generated some very interesting results, but the formula applied would not be appropriate for everyone.
 
For a generic problem such as this which might present against a vast range of contexts there is no substitute for visiting a BAcC member local to you to ask for a brief face to face assessment of the potential benefits of treatment. This will enable them to give you a far better informed view than we can do at a distance

We think this is about the best that we can say. When patients come to us the first thing we establish is what exactly is wrong with the inner ear. There are a number of physiological changes to the ear which can mean that conditions like this have to be regarded as permanent, so a practitioner will first want to assess whether this is something which is even amenable to treatment - there's no point in wasting time and money on something which isn't going to work.

As far as how long the treatment lasts is concerned, this is the proverbial piece of string. We always aim to treat the overall picture, not simply the symptom as it presents itself, because we believe that doing only symptomatic treatment is like turning off an alarm bell because you don't like the noise. If we treat the whole system, and the treatment is successful, there is no reason why someone who looks after themselves shouldn't remain relatively symptom free. In reality this tends to be a little less likely than a case where someone will experience some positive change which they have to 'top up' from time to time.

What we always aim to do, though, is to review progress after four or five sessions, and if there is no obvious sign of improvement to draw a sharp line in the sand before committing someone to what may turn out to be a long, fruitless and expensive process.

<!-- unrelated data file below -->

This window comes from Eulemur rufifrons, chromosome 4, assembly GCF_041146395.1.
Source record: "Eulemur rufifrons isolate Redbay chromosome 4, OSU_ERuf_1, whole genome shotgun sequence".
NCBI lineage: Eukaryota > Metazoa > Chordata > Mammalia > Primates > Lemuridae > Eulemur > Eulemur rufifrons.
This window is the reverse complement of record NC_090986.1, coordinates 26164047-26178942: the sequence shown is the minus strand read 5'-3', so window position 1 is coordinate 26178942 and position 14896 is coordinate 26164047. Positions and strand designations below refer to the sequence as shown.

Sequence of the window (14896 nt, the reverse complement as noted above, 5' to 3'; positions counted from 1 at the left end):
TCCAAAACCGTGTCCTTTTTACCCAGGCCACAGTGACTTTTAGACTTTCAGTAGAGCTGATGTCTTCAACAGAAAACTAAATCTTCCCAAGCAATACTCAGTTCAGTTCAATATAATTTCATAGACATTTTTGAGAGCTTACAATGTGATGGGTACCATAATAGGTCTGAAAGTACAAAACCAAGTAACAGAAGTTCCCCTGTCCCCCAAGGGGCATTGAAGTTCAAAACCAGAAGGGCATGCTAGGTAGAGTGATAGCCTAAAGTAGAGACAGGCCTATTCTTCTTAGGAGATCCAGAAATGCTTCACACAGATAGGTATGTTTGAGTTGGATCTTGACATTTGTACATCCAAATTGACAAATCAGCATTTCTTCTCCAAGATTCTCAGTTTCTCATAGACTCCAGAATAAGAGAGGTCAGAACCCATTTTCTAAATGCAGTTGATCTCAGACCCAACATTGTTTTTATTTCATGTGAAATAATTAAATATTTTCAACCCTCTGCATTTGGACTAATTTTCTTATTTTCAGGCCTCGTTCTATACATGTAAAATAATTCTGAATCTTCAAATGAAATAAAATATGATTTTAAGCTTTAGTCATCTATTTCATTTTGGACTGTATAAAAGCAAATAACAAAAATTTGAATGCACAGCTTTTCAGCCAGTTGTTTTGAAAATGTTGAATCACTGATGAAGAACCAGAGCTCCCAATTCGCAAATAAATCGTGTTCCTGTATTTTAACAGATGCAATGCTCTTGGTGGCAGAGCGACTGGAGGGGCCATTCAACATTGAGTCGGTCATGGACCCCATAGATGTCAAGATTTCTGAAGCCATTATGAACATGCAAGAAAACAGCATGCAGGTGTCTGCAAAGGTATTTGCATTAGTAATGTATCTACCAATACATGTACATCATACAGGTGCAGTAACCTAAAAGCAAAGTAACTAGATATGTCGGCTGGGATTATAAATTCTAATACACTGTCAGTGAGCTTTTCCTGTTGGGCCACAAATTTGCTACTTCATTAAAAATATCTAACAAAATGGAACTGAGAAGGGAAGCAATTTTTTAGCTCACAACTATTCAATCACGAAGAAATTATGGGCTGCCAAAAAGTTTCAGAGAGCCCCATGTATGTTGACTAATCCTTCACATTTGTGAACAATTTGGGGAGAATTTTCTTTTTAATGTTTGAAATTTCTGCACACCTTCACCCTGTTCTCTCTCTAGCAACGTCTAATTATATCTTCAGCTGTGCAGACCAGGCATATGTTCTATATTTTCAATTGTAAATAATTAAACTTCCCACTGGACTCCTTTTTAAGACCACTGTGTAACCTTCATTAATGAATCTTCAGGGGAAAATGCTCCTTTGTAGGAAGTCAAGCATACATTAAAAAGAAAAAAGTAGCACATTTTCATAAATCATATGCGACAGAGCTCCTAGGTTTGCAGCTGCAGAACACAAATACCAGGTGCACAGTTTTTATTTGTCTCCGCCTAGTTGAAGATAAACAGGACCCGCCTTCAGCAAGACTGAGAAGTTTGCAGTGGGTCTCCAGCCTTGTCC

We believe that this still covers most of the ground pretty well. We have undertaken a survey of more recent research and there are a couple of papers

https://www.ncbi.nlm.nih.gov/pubmed/26055400

https://www.ncbi.nlm.nih.gov/pubmed/26055400

which give a guarded but generally positive view of the value of acupuncture treatment for these types of cases.

There is plenty of time between now and your son's championship for acupuncture to take effect, if it is going to work. Even if it didn't do as much as we expect it could, there are other options which you might want to explore. Amongst the more promising is cranial osteopathy, which can often offer help for problems where a small but significant shift in the subtle structure of the skull could have an impact on balance. We would assume that as a serious BMXer your son is used to the odd tumble, and it may well be that a succession of these have contributed to the problem.

Whatever option you choose to pursue we are confident that the network of practitioners in your area will be able to point you towards whatever help will best suit your son.

And if he/you do choose acupuncture and he wins, we'd love a namecheck!

 

 

Q: Is Accupuncture beneficial in the treatment of Tinnitus?

A: We tend to be very conservative in the advice we give about tinnitus. One recent response said:

We used to be a great deal more downbeat about the treatment of tinnitus than we are now because our experience in practice was that it could prove intractable to treatment. However, as our factsheet shows